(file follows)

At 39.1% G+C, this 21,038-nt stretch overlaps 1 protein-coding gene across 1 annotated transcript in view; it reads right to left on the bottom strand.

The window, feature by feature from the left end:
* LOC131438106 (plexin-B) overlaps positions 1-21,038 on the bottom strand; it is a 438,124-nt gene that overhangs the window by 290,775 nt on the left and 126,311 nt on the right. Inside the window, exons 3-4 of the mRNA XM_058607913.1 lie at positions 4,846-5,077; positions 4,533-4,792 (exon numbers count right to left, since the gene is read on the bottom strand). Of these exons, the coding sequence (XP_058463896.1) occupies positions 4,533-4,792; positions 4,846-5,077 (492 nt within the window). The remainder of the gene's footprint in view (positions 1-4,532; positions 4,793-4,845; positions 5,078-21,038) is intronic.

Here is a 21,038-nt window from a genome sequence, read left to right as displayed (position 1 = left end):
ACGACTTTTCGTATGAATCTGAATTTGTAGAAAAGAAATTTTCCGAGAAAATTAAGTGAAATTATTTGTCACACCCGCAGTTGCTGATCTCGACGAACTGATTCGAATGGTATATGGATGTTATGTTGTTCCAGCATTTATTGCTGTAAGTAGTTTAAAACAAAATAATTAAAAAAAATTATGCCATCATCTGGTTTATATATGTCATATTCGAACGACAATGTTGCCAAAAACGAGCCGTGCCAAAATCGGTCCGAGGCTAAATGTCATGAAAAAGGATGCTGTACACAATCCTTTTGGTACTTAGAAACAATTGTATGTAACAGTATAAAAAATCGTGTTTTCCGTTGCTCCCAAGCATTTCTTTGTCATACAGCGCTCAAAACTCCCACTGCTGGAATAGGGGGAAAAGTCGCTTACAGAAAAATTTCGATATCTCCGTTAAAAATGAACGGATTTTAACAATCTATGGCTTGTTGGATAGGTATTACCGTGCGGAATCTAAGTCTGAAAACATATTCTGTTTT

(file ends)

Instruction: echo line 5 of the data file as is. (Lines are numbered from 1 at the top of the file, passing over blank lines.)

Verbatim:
ACGACTTTTCGTATGAATCTGAATTTGTAGAAAAGAAATTTTCCGAGAAAATTAAGTGAAATTATTTGTCACACCCGCAGTTGCTGATCTCGACGAACTGATTCGAATGGTATATGGATGTTATGTTGTTCCAGCATTTATTGCTGTAAGTAGTTTAAAACAAAATAATTAAAAAAAATTATGCCATCATCTGGTTTATATATGTCATATTCGAACGACAATGTTGCCAAAAACGAGCCGTGCCAAAATCGGTCCGAGGCTAAATGTCATGAAAAAGGATGCTGTACACAATCCTTTTGGTACTTAGAAACAATTGTATGTAACAGTATAAAAAATCGTGTTTTCCGTTGCTCCCAAGCATTTCTTTGTCATACAGCGCTCAAAACTCCCACTGCTGGAATAGGGGGAAAAGTCGCTTACAGAAAAATTTCGATATCTCCGTTAAAAATGAACGGATTTTAACAATCTATGGCTTGTTGGATAGGTATTACCGTGCGGAATCTAAGTCTGAAAACATATTCTGTTTT